Trying to build a web product without a solid wireframe is like trying to build a house without blueprints. Having a solid set of wireframes helps keep our team on track as they build the website, but also reassures you, our client, that your project is going in the right direction. It’s also a major time saver in the long run. And who doesn’t like that? Time is money after all.
What is a wireframe, though?
Wireframes are the skeleton of your website. They consist of a simple layout, in black, white and grey, that outlines the placements of elements on the page. Wireframes are purposely left without colours, logos, and imagery to minimize distractions and focus on usability and function. They’re meant to be done quickly, without being too detailed.
Wireframing is the way to go
Usability and functionality
Perhaps the most important reason why wireframes are a must is to focus in on usability and functionality. By keeping wireframes simple, we avoid distractions like “that shade of blue doesn’t stand out enough, can we make it pop?” or “I don’t like this image, I’d like something with more cats!”. In the early stages of design, it’s more productive to focus on the underlying structure that will make the website a success. Wireframes allow us to discuss and work through all interactions between elements, to make sure the user experience is as optimal as it should be.
Wireframes are the perfect opportunity to validate designs and make sure the project is headed in the right direction. It is here that we establish which elements are the most important and where they should be placed on the page. By creating wireframes, we provide a visual reference to help you understand our thoughts and processes.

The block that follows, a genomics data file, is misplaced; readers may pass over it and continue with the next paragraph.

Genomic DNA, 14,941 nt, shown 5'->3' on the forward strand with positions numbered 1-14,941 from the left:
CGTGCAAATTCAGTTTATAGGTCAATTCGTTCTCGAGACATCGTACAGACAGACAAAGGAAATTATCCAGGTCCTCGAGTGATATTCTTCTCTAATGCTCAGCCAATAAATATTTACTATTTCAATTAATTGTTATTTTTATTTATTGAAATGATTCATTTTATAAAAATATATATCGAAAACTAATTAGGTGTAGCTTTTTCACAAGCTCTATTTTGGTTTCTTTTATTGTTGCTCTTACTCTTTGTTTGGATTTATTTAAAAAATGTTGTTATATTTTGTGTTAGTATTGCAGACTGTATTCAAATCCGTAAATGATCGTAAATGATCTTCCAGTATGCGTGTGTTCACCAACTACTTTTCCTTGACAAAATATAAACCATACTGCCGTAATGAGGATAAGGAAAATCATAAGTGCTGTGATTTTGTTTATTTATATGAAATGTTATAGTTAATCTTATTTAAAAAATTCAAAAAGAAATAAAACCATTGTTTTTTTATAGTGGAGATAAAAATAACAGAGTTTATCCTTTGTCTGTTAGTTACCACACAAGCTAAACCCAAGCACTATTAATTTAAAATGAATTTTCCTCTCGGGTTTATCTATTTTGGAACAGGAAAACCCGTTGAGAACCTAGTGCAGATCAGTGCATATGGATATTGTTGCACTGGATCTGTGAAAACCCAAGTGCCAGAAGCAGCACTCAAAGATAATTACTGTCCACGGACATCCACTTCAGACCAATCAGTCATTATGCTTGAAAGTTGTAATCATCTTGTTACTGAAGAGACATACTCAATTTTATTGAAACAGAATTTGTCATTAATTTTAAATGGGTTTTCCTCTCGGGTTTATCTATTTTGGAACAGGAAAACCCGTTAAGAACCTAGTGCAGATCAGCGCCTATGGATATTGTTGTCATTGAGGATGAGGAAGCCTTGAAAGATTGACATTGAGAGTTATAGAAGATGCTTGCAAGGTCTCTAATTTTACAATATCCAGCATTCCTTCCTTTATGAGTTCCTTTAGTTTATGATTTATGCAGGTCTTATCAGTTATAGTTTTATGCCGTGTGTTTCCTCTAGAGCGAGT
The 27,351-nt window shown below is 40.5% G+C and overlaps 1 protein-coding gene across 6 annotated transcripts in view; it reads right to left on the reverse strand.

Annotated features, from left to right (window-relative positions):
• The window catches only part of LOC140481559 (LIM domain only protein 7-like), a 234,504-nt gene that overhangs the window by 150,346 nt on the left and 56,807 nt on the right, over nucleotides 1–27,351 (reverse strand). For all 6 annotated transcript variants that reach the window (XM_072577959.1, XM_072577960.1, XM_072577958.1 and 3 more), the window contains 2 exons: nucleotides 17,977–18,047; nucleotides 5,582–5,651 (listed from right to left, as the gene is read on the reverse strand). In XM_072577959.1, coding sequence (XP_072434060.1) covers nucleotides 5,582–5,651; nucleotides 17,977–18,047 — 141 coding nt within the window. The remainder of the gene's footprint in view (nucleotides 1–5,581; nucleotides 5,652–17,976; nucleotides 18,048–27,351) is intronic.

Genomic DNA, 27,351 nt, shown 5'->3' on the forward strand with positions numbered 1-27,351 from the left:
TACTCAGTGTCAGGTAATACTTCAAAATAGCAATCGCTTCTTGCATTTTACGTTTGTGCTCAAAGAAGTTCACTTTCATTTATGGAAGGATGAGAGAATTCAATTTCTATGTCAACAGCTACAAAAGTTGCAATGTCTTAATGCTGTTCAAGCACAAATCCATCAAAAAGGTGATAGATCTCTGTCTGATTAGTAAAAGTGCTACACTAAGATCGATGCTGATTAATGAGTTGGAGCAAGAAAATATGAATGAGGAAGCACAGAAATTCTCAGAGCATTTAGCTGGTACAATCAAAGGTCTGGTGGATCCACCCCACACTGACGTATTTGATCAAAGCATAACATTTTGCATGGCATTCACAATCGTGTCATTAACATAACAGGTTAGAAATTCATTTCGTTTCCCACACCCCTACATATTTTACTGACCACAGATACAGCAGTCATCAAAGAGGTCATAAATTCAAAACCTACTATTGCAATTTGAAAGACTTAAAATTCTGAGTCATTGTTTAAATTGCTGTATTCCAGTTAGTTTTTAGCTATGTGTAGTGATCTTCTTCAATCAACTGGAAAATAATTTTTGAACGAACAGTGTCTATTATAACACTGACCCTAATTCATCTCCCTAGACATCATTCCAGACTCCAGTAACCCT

Wanted vs Needed
As a client, you’ll have a million ideas as to what you want your website to accomplish but, until put in context, it’s not always easy to assess which ideas work and which ones should be dropped. Wireframes help to set expectations from an early stage and avoid conflicts later on in the project. They help clarify what is essential to reach the goal of the website and what is a “nice to have” feature that can be left out.
Wireframing not only for desktop but for responsive also helps to prioritize features and visualize how the website will display across all platforms and devices to come up with the best way to adapt layout and content.
Wireframes are a time saver
While producing a full set of wireframes can take a couple of days to a few weeks, depending on the scale of the project, wireframing will end up saving time in the long run. Wireframing allows the designer to solely focus on making sure the site structure is solid so that the rest of their design process is more efficient. It is also much easier to make changes to low fidelity wireframes than it is to highly detailed designs.
Wireframes are not only helpful to our clients but our team as well. Keeping our development team in the loop from the start is the best way to avoid major changes and problems further along the way. They’ll be able to point out flaws and functionalities that might require an extra amount of work. With wireframes, we can all plan accordingly.
Are there cons to wireframing?
Wireframing is a reliable method of working that has been proven time and time again. The only downside is when the process is misunderstood — something I hope this article has cleared up. Wireframes are not final designs, they’re a planning tool to make the best decisions about user experience and functionality. That’s why we keep them as simple as possible.
Some clients would rather see the full design with colours and pictures from the very beginning, and see wireframing as an unnecessary extra step. I want to reassure you that wireframing will save precious time and money in the long run. There are great tools like Sketch and Adobe XD that make wireframing so easy that the time put into producing them is well worth it.
In the end, wireframing is an essential step in a well-planned project, and eliminates a lot of unwanted surprises down the road.